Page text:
Practical ideas for facilitating workshops & people development

2013-04-20 11.44.12What does shifting a mob of sheep and building rapport with a group have in common? Good question!

I am often asked how to build rapport with a group of people … and have been reflecting on how I do this when facilitating.

From my childhood I shifted sheep on the family farm with my parents and continue to do so with my husband Bill. We were bringing the sheep home for shearing a few months ago … a good time to reflect and think. I was observing the mob, watching for the leaders, preparing for the break away when we got to gate and keeping eye contact with the “rogue” who was waiting for the opportunity to lead the others off in the wrong direction.

Powers of observation built up from childhood – scanning and watching for body language, making eye contact when required to hold attention, looking out for the signs of discomfort, boredom or time for a rest… developed subconsciously over many years. Skills learnt in one situation, which perhaps I have taken for granted, and applied to a different situation with equal success.

Just like the sheep groups of people will often have the rapport leader, the one the others copy and take the lead from. If you have the opportunity to sit an observe a group watch for the matching and mirroring of gestures and body language. The person leading is most often unaware of the role they are playing. When the facilitator is also in rapport with the this person the rapport is developed more quickly with the group. Being in rapport provides the opportunity to really connect with people, enhancing the whole learning process.

To develop the your skills of observation take some time out when catching public transport or take time to sit and watch large groups of people, look for the body language – train you eye to pick up on the signs of frustration, boredom and interest.

When at the front of the room it’s important to be present for the group, silence the “voice in your head” and be there for the group, watch for their signals. After a while this becomes innate and without realising it we are picking up the vibes of the group. If you are co-facilitating check in with each other about what you are each picking up from the group and reflect with each other afterwards about the rapport.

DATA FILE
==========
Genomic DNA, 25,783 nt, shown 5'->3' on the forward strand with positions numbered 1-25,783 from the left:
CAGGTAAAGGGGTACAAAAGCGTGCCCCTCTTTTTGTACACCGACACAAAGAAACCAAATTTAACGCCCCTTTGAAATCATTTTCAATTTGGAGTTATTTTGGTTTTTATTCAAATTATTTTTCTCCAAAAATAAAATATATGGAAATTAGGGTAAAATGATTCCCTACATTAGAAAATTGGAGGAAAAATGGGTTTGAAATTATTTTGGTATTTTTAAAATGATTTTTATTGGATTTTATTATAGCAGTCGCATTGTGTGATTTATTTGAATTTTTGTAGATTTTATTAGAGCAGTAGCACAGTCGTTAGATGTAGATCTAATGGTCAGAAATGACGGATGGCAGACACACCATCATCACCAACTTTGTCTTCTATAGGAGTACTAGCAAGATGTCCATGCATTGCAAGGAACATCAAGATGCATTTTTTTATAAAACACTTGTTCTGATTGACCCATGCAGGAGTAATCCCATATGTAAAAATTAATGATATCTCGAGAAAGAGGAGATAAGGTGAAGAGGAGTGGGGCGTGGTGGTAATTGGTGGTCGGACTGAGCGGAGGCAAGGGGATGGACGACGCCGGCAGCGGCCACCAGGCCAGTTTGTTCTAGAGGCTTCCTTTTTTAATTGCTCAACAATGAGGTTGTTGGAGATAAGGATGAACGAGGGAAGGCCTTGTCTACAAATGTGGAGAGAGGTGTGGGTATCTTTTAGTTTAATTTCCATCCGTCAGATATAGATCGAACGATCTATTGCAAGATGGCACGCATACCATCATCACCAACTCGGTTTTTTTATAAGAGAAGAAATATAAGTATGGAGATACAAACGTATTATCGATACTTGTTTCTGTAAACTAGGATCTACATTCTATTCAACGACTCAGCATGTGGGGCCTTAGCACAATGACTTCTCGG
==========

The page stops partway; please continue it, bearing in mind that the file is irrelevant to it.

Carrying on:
Go beyond merely communicating to ‘connecting’ with people. Jerry Bruckner

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Comments on: "Building rapport … and sheep?" (2)

  1. Congratulations on your 50th blog! A wonderful collection of great tips and useful information.

  2. Paula McKay said:

    Hi Jeanette, I have just read your ‘Building Rapport… and Sheep?’ blog and absolutely agree with everything you have said. How lucky were we to have grown up on farms and unknowingly built up a bank of knowledge about what makes people tick, and what and why they may behave a certain way? Simply from our observations as children… being a part of a family farm exposed us to ‘life’, ‘work’, ‘co-operating with siblings to get the mob in’, a sense of achievement and contribution towards the family business, and all at such a young age. We have noticed with our own children that their observations and handling with farm animals has already given them an amazing insight into ‘life’, as well as giving them a few resilience skills. When my daughter complains her horse is flighty for no particular reason, I often say ‘welcome to parenthood… but don’t give up!’ Our eldest just participated in the SA Junior Heifer Handling Expo 2013 in Adelaide and WOW… what an amazing experience. She is still on cloud nine at the sense of achievement, meeting new friends, learning how to handle a heifer, and gaining a lot of knowledge about the cattle industry. Great times! Cheers, Paula

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